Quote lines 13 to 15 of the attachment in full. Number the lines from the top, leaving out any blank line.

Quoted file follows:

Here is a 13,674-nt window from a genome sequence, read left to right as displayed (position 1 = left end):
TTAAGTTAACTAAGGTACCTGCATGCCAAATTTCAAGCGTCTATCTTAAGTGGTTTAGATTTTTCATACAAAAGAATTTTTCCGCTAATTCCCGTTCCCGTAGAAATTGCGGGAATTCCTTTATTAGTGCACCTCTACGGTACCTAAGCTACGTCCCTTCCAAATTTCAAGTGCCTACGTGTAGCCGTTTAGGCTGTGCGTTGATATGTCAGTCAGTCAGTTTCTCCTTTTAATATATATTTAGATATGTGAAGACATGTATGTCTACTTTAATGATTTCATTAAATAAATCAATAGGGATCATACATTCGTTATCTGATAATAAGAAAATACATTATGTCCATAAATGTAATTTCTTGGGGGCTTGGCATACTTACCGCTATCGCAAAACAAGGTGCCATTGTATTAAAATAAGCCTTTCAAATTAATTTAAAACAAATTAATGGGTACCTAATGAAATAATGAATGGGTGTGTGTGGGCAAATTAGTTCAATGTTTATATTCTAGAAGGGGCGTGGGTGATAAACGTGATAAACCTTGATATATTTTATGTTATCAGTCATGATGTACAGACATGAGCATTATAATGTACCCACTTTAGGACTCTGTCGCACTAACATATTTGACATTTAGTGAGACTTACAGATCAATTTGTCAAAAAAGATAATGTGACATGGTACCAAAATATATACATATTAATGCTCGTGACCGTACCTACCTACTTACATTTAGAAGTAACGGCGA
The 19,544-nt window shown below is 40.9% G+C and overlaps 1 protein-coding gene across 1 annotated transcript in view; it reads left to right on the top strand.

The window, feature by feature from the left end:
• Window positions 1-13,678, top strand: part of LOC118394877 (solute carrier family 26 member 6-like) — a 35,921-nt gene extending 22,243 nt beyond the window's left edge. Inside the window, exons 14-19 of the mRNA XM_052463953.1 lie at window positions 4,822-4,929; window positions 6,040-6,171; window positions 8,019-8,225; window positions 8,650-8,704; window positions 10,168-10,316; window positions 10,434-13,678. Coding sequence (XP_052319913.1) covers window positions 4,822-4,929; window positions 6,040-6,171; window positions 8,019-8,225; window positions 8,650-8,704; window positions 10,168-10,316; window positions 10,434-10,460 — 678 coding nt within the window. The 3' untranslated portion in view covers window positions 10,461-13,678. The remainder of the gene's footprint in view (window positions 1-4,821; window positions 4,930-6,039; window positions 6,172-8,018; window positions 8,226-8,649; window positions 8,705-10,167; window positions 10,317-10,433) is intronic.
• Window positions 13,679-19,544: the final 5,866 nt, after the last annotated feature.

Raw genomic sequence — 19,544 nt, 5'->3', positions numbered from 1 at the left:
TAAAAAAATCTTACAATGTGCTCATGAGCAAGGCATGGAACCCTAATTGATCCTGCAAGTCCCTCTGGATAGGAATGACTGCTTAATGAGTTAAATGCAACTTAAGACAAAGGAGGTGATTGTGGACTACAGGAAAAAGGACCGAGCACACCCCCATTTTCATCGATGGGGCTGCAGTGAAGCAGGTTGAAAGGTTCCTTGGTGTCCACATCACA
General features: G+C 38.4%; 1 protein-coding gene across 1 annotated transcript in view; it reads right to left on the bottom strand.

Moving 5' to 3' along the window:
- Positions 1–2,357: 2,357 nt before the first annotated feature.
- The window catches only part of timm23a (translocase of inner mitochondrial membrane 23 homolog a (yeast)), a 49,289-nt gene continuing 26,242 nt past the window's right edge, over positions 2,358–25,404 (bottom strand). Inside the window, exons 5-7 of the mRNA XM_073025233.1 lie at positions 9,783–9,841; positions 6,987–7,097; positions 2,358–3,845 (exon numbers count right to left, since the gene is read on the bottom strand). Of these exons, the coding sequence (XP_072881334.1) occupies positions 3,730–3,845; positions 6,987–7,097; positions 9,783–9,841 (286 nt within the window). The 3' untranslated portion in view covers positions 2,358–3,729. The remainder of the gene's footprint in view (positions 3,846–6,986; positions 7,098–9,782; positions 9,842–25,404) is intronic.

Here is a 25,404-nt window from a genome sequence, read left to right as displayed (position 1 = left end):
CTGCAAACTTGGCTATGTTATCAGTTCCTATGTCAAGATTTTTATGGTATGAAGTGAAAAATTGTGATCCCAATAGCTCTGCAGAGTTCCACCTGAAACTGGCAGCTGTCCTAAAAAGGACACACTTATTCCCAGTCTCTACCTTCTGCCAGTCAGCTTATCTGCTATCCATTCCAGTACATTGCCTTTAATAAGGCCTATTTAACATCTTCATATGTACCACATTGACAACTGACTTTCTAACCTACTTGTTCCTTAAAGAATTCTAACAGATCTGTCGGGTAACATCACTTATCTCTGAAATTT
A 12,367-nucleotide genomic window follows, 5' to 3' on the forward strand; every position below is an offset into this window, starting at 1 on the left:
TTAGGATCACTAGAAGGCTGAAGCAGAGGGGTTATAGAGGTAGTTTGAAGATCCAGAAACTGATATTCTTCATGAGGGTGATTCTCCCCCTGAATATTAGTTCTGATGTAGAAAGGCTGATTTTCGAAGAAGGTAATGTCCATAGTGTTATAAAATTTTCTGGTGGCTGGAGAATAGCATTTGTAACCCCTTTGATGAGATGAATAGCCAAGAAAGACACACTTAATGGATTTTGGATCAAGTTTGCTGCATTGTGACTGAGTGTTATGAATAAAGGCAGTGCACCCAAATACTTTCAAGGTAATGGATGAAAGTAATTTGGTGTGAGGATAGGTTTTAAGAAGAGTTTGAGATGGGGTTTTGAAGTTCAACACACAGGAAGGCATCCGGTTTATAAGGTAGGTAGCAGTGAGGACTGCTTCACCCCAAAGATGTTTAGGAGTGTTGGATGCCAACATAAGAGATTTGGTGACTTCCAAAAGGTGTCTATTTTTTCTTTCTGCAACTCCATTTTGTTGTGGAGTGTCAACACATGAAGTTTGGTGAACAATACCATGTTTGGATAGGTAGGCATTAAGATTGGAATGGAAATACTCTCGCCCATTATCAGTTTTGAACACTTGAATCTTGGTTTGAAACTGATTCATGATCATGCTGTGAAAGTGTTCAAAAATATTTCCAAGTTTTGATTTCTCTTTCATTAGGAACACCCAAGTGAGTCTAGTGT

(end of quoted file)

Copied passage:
Here is a 25,404-nt window from a genome sequence, read left to right as displayed (position 1 = left end):
CTGCAAACTTGGCTATGTTATCAGTTCCTATGTCAAGATTTTTATGGTATGAAGTGAAAAATTGTGATCCCAATAGCTCTGCAGAGTTCCACCTGAAACTGGCAGCTGTCCTAAAAAGGACACACTTATTCCCAGTCTCTACCTTCTGCCAGTCAGCTTATCTGCTATCCATTCCAGTACATTGCCTTTAATAAGGCCTATTTAACATCTTCATATGTACCACATTGACAACTGACTTTCTAACCTACTTGTTCCTTAAAGAATTCTAACAGATCTGTCGGGTAACATCACTTATCTCTGAAATTT
A 12,367-nucleotide genomic window follows, 5' to 3' on the forward strand; every position below is an offset into this window, starting at 1 on the left: